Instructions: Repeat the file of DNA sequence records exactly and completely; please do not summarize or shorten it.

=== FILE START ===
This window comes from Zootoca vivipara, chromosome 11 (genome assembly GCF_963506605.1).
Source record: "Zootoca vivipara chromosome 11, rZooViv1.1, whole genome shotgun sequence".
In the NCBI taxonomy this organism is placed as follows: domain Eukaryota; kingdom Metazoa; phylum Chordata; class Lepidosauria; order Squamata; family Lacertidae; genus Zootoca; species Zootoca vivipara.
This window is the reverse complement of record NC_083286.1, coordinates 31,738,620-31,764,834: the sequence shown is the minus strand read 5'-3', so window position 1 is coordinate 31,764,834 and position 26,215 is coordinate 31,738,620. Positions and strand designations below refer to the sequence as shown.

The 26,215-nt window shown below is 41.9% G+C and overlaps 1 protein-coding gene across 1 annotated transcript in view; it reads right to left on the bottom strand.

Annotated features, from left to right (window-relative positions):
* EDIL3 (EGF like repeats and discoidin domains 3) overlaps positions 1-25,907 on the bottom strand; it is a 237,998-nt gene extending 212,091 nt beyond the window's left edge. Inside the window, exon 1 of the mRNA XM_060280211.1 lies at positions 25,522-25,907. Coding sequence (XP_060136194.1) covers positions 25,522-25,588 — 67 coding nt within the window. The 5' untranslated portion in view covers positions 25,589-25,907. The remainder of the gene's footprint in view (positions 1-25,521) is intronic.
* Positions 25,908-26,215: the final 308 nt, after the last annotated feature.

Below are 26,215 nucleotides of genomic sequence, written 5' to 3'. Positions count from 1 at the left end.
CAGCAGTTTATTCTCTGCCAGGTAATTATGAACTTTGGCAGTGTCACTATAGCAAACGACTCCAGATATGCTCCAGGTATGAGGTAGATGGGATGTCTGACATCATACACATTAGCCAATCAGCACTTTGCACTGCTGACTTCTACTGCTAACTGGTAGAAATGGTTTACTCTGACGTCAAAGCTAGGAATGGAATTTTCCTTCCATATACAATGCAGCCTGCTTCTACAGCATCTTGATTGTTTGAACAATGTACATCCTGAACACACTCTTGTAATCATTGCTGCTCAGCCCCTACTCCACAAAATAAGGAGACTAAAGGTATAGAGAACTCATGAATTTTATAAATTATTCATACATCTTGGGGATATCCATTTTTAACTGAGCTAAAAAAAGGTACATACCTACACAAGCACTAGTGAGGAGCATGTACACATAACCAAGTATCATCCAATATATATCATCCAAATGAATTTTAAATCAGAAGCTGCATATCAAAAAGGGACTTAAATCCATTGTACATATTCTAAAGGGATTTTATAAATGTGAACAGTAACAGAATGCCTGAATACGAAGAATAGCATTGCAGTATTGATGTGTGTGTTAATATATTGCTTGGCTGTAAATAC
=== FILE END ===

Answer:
This window comes from Zootoca vivipara, chromosome 11 (genome assembly GCF_963506605.1).
Source record: "Zootoca vivipara chromosome 11, rZooViv1.1, whole genome shotgun sequence".
In the NCBI taxonomy this organism is placed as follows: domain Eukaryota; kingdom Metazoa; phylum Chordata; class Lepidosauria; order Squamata; family Lacertidae; genus Zootoca; species Zootoca vivipara.
This window is the reverse complement of record NC_083286.1, coordinates 31,738,620-31,764,834: the sequence shown is the minus strand read 5'-3', so window position 1 is coordinate 31,764,834 and position 26,215 is coordinate 31,738,620. Positions and strand designations below refer to the sequence as shown.

The 26,215-nt window shown below is 41.9% G+C and overlaps 1 protein-coding gene across 1 annotated transcript in view; it reads right to left on the bottom strand.

Annotated features, from left to right (window-relative positions):
* EDIL3 (EGF like repeats and discoidin domains 3) overlaps positions 1-25,907 on the bottom strand; it is a 237,998-nt gene extending 212,091 nt beyond the window's left edge. Inside the window, exon 1 of the mRNA XM_060280211.1 lies at positions 25,522-25,907. Coding sequence (XP_060136194.1) covers positions 25,522-25,588 — 67 coding nt within the window. The 5' untranslated portion in view covers positions 25,589-25,907. The remainder of the gene's footprint in view (positions 1-25,521) is intronic.
* Positions 25,908-26,215: the final 308 nt, after the last annotated feature.

Below are 26,215 nucleotides of genomic sequence, written 5' to 3'. Positions count from 1 at the left end.
CAGCAGTTTATTCTCTGCCAGGTAATTATGAACTTTGGCAGTGTCACTATAGCAAACGACTCCAGATATGCTCCAGGTATGAGGTAGATGGGATGTCTGACATCATACACATTAGCCAATCAGCACTTTGCACTGCTGACTTCTACTGCTAACTGGTAGAAATGGTTTACTCTGACGTCAAAGCTAGGAATGGAATTTTCCTTCCATATACAATGCAGCCTGCTTCTACAGCATCTTGATTGTTTGAACAATGTACATCCTGAACACACTCTTGTAATCATTGCTGCTCAGCCCCTACTCCACAAAATAAGGAGACTAAAGGTATAGAGAACTCATGAATTTTATAAATTATTCATACATCTTGGGGATATCCATTTTTAACTGAGCTAAAAAAAGGTACATACCTACACAAGCACTAGTGAGGAGCATGTACACATAACCAAGTATCATCCAATATATATCATCCAAATGAATTTTAAATCAGAAGCTGCATATCAAAAAGGGACTTAAATCCATTGTACATATTCTAAAGGGATTTTATAAATGTGAACAGTAACAGAATGCCTGAATACGAAGAATAGCATTGCAGTATTGATGTGTGTGTTAATATATTGCTTGGCTGTAAATAC